Don’t get me wrong- I enjoy AP history. I like the debates, I like the students, and I like the lectures given by Mr. Stevens, who is one of the greatest teachers I have ever had the pleasure of learning from. I like how everybody in our class is passionate about what they’re doing. There’s just one thing that I absolutely abhor about this course- tests.
If you hate tests as much as you hate going to the dentist, AP History is definitely not the class for you.
Course scheduling is about to become prevalent in the minds of teachers, students, and guidance counselors. While freshman will be choosing from a wider variety of electives than they got to when coming into high school and juniors will be choosing the last electives they will ever take, sophomores have the most difficult choice to make: whether or not they will be going into APs. There’s an abundance of choices and many factors in which ones you should be making. Maybe your parents desperately want you to take an AP, but you’re not that interested in it. Or maybe you think that it would be a good idea to take an AP because you want it on your transcript.
Don’t do it just because of that.
Being in AP classes takes more than a willingness to sit in a classroom for 45 minutes a day and listen to somebody talk. For some of these courses, you’re committing to a workload that is almost entirely at home. You’re committing to sitting in class and writing a five paragraph essay in one class period- and no, you don’t know the prompt ahead of time. You’re also committing to taking tests that will, most assuredly, lower your GPA at first. AP courses are difficult and, honestly, they don’t count for that much more than Honors classes. The 80 question AP History tests (sometimes more, if you’re lucky) are nothing to joke about. If you don’t read the chapters and do well on these tests, the score that you have in the class will directly display this. You can’t hide behind homework or cross your fingers and hope that you do well; you actually have to work hard and study in order to succeed.
“It’s definitely a learning process, so if you’re getting bad grades at first, don’t be discouraged,” says Oriana Richmond, a current AP History student.
When you really consider it, what you need to understand is that you’re taking your future and putting it in the hands of quite a difficult course.
The same obviously applies to AP English, which is another rigorous course offered by Pentucket High School. It has more of a night by night workload than APUSH, but this is balanced out because more grades in school loop means that one has a better chance of getting a more acceptable final grade for the course. In AP English, one has to be willing to through several nervous breakdowns. Whether you’re willing to weather through that is what dictates whether the AP English course is for you. There are huge chunks of reading almost every night, with annotations and notes, plus essays, in class quizzes, and AP exam prep. Sometimes, the things that you’re going to be reading aren’t fascinating or likable.
Some of the readings, however, are amazing. Ashley Linnehan likes to focus on the positive. “It was long, and it was kind of hard, but it was a really fulfilling read. It gave us a better understanding of everything, really,” says Linnehan. “The things we read are harder, they’re longer than what we usually read, but they’re a lot of fun.”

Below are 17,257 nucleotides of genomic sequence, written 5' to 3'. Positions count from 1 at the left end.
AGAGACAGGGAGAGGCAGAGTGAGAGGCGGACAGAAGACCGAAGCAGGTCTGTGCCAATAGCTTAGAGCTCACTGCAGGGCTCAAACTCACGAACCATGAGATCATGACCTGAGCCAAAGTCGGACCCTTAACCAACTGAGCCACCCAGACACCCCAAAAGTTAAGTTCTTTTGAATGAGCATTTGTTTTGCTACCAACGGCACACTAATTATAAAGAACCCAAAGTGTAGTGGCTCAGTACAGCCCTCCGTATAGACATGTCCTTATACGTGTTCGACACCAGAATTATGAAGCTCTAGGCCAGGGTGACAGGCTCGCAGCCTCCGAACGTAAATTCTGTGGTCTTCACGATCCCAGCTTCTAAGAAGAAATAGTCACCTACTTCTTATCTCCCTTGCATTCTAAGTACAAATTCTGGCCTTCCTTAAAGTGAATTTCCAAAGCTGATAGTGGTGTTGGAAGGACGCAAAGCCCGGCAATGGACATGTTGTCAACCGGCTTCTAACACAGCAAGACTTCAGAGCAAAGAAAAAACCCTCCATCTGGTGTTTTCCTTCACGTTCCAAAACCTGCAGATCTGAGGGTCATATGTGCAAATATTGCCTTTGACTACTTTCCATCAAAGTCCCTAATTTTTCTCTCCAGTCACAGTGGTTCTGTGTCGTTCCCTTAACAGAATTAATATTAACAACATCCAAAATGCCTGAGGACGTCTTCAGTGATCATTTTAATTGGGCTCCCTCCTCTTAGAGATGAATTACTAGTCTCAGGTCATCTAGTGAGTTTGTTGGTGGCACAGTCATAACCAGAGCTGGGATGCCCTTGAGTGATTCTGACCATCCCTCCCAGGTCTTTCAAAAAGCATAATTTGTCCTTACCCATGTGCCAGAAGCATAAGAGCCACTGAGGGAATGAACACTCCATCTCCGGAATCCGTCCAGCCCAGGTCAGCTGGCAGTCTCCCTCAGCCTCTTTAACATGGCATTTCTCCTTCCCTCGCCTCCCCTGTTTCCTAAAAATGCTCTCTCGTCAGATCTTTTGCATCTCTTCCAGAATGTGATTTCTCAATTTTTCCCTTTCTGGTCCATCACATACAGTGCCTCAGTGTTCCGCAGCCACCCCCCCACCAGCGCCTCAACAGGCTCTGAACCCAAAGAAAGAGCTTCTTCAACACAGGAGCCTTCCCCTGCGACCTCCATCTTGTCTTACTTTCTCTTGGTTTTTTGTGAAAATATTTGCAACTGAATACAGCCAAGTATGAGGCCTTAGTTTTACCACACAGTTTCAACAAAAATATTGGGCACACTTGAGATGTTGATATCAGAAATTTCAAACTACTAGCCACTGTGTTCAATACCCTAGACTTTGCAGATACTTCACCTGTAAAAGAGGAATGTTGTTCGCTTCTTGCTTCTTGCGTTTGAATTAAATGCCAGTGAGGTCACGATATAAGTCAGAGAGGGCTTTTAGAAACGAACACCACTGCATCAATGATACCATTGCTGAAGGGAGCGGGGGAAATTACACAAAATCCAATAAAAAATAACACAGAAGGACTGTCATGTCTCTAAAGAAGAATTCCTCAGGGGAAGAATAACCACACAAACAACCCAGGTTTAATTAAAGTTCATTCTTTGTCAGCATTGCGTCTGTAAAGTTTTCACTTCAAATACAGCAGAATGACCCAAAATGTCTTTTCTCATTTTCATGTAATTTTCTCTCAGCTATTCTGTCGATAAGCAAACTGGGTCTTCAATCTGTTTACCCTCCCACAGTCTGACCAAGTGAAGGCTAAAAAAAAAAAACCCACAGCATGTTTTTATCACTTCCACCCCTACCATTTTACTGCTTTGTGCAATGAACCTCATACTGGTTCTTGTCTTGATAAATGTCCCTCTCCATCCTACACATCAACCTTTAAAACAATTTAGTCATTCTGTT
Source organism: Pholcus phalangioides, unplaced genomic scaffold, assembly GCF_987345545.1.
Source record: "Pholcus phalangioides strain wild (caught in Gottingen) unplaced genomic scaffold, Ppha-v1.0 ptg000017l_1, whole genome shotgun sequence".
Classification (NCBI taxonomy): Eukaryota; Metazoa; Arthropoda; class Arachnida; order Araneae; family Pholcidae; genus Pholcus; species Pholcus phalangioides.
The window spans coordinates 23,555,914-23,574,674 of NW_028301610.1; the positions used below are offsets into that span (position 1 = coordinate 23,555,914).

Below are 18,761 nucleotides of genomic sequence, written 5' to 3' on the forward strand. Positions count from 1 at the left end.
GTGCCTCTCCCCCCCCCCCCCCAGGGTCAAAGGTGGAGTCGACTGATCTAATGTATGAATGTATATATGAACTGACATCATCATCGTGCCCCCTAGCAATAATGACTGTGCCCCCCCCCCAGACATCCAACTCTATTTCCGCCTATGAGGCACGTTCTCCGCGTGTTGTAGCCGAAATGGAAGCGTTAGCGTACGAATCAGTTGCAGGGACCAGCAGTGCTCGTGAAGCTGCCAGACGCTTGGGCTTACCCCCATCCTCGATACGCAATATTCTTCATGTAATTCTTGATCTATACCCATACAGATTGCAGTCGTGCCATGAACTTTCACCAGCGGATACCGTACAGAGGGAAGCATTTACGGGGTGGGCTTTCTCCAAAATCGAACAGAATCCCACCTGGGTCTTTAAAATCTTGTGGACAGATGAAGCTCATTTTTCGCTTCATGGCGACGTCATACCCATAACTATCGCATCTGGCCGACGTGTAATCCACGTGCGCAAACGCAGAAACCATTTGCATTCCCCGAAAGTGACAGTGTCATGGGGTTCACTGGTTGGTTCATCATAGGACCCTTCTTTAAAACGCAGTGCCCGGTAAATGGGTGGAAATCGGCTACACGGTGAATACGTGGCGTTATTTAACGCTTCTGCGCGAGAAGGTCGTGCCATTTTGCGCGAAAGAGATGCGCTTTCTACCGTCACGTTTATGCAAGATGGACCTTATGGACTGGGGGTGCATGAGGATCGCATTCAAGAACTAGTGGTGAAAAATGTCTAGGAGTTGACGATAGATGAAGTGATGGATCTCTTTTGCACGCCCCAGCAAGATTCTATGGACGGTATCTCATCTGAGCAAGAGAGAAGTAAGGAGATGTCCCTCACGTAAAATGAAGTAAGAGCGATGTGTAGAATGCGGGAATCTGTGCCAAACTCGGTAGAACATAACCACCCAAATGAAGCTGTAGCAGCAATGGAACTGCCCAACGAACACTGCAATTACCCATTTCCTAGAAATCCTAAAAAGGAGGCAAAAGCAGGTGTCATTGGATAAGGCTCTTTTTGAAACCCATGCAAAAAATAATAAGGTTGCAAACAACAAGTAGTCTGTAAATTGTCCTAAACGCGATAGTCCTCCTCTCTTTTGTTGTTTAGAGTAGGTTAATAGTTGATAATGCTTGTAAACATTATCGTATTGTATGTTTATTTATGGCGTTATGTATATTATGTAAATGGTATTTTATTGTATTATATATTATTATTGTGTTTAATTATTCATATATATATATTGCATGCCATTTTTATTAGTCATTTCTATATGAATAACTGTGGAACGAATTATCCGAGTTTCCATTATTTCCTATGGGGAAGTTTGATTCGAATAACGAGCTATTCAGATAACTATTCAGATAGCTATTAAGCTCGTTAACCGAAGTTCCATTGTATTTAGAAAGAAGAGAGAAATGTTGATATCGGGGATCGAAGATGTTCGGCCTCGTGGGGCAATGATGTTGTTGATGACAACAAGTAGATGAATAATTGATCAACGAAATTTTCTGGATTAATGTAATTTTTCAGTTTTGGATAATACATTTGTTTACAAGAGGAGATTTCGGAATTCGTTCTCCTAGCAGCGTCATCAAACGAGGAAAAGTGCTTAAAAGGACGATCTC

By taking this course, you will be opened up to a new way of thinking about literature. You will be challenged, but also improved. The discussions that you have will be with students that are equally as interested in this as you are. There are also some intensely cool projects that allow you to both improve your grade and to creatively explore concepts such as transcendentalism or apply your own thoughts and opinions to the works of Walt Whitman. AP English is certain to improve the way you write and the way that you look at other people.
Students considering AP courses should know that these two courses might be combining next year. Much like some of the science classes that require labs, they will possibly be back to back, and the course content will be more aligned. Mr. Ruland is hoping to lessen his students’ workload with this combination. Keep in mind that, if you definitely want to go into AP English, it might be beneficial to take AP History because you’re getting the same time periods and are therefore learning more. Also take note of the fact that you have to pay $89 for the mandatory AP test, per class, and have to buy the textbook.
If you ask all of the teachers what one really needs in order to be successful in AP classes, they’ll probably have one specific thing in common: time management. Of course, teachers have other advice as well.
When asked what advice he would give to students considering AP courses, the formidable Mr. Stevens said, “My advice is to talk to students who are enrolled in the APs that you are talking about because they can give you the best information. But for the right students, [APs] are the best courses in the school.”
Other AP classes that are available for juniors are AP Stats, AP Chem, and AP Bio. If you are interested in one but did not get a letter from guidance, you can request to be put on a waiting list. Please note that, if you choose to take more than two AP courses, you will be asked to write a little paragraph on why you think that you can handle that much work. Guidance does not recommend that you do so.
If you think you’ve got the “right stuff,” sign your name on the AP form, go down to the classroom, and dive headfirst into one of the most rigorous and depth filled academic experiences you will ever have the brilliant insanity to partake in.